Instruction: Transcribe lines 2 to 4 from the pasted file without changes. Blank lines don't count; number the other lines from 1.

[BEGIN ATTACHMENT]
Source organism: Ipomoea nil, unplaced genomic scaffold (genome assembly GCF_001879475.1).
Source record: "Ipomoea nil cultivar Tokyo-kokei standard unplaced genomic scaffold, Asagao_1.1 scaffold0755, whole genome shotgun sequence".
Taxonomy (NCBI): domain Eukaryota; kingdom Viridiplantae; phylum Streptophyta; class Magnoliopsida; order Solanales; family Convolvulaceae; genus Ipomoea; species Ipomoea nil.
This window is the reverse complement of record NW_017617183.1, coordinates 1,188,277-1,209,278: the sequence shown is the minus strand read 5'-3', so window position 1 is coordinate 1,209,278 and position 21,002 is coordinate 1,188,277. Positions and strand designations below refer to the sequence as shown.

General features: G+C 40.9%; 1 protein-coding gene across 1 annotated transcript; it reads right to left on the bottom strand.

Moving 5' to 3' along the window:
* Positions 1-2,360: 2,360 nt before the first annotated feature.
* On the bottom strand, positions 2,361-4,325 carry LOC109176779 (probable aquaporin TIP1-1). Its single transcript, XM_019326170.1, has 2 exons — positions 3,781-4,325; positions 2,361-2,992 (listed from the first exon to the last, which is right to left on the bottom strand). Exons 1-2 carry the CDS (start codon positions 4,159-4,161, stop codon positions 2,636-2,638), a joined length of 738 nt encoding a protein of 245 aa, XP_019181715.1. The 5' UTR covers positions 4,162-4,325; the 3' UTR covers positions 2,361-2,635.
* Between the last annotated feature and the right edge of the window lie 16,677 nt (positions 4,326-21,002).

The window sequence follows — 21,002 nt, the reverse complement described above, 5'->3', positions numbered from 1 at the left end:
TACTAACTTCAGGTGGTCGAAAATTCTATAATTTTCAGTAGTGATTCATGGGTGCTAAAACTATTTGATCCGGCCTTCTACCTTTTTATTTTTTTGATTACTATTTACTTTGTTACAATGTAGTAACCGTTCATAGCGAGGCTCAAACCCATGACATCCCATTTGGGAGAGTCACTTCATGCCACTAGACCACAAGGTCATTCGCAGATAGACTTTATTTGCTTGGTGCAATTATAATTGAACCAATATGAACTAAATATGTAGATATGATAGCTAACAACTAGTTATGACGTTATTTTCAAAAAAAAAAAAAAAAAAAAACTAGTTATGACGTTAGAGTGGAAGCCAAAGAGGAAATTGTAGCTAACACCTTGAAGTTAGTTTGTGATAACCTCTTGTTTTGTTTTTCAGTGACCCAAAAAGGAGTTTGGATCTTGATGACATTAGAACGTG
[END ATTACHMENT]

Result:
Source record: "Ipomoea nil cultivar Tokyo-kokei standard unplaced genomic scaffold, Asagao_1.1 scaffold0755, whole genome shotgun sequence".
Taxonomy (NCBI): domain Eukaryota; kingdom Viridiplantae; phylum Streptophyta; class Magnoliopsida; order Solanales; family Convolvulaceae; genus Ipomoea; species Ipomoea nil.
This window is the reverse complement of record NW_017617183.1, coordinates 1,188,277-1,209,278: the sequence shown is the minus strand read 5'-3', so window position 1 is coordinate 1,209,278 and position 21,002 is coordinate 1,188,277. Positions and strand designations below refer to the sequence as shown.